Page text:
Former Director of National Intelligence James Clapper admitted on CNN that he has unmasked Americans during his time under the Obama administration, and defended doing so.
“So I did unmaskings during my six-and-a-half years at DNI, Susan did as well, and it was not done for political purposes whatsoever,” he said.
He also said National Security Adviser H.R. McMaster was “right” to approve Rice for a top secret security clearance in April, despite President Trump criticizing her for unmasking his campaign associates.
“Good on General McMaster, he’s a great soldier and he’s done exactly the right thing here,” Clapper said.
Clapper pointed out that “there’s no criminal activity connected with unmasking.” Clapper did not address, however, how classified intelligence with unmasked Trump associates made its way to the press, which is illegal.
A conversation former National Security Adviser Michael Flynn had with Russian Ambassador Sergei Kislyak was illegally leaked to the Washington Post in February.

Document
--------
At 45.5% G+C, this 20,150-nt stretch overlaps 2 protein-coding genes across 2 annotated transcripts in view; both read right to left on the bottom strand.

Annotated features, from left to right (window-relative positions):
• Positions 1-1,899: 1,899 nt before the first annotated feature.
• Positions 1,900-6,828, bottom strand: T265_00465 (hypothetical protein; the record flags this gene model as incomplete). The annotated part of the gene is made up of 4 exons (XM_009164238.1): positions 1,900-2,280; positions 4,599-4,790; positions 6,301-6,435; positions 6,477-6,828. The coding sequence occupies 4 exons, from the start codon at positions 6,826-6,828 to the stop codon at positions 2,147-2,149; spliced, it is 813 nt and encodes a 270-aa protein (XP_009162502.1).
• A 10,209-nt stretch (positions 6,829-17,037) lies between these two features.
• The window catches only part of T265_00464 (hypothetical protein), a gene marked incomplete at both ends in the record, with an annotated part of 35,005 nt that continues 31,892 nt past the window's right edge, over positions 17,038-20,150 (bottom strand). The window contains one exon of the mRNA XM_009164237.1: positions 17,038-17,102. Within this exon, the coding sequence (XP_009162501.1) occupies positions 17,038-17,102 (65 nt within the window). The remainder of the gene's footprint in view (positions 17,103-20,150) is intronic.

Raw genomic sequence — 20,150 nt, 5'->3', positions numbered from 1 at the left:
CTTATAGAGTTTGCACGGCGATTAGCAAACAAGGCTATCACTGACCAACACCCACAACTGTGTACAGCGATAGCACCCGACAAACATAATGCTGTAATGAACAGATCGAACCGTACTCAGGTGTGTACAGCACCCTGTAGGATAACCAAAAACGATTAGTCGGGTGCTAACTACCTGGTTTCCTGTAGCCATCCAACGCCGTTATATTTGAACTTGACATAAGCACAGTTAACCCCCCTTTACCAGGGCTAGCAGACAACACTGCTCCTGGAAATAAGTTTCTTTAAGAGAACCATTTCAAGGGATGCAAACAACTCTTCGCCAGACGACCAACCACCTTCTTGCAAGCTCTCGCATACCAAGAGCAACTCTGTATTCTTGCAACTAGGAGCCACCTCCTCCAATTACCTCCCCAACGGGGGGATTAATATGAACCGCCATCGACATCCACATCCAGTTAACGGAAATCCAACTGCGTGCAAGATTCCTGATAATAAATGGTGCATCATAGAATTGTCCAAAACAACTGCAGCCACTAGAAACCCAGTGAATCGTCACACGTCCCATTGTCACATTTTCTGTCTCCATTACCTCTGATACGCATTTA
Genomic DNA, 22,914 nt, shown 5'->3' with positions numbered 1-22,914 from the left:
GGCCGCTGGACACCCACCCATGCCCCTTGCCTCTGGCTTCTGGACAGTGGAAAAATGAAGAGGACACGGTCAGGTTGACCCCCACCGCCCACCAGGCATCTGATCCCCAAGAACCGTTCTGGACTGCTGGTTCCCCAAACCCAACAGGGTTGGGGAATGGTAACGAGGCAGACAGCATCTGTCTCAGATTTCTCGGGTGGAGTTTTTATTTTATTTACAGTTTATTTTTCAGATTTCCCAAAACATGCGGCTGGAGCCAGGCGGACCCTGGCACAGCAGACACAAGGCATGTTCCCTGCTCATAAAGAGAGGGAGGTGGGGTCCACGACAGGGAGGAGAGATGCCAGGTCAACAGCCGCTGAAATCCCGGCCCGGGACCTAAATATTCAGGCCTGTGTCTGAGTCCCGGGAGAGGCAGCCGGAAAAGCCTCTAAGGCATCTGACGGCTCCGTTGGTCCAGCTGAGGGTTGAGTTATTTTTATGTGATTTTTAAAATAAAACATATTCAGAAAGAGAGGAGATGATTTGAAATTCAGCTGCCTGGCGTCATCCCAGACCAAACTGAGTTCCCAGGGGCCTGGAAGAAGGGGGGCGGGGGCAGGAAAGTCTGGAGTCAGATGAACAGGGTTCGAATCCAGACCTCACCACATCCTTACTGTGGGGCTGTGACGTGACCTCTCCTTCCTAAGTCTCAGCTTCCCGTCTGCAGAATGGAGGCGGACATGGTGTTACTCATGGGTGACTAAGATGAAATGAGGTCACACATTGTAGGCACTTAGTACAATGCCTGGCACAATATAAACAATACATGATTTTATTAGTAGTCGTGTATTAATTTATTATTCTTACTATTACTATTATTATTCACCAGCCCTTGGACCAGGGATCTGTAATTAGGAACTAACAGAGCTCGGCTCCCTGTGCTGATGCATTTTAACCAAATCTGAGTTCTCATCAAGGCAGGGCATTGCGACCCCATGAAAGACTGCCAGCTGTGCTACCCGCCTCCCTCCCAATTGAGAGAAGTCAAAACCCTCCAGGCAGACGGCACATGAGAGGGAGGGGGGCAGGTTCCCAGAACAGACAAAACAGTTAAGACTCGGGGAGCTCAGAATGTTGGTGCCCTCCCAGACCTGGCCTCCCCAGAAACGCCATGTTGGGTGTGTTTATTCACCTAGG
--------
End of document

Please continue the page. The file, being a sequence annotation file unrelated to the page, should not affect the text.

Sally Yates, the former deputy attorney general under the Obama administration, admitted in May that Flynn was indeed unmasked, and said she discussed documents in which Flynn was unmasked with other members of the intelligence community.
Clapper further defended unmasking Americans swept up in foreign surveillance, even those their identities are shielded for moral, legal and privacy reasons.
“And I should explain that the nexus, the start of unmasking is a valid foreign intelligence target, and when that valid intelligence target is observed engaging with a U.S.person, it is perfectly appropriate, and in fact, I would argue irresponsible not to understand the significance and the context, and the only way you can do that is to know who it is,” he said.
House intelligence committee Chairman Devin Nunes sent a letter last month to current Director of National Intelligence Dan Coats saying that the committee has found that Obama aides had umasked hundreds of Americans — including Trump transition officials — with “remarkably few” specific reasons for doing so in their last year.
“Of those requests, only one offered a justification that was not boilerplate and articulated why that specific official required the U.S. person information for the performance of his or her official duties,” he said.
“There was no meaningful explanation offered by these officials as to why they needed or how they would use the U.S. person information.”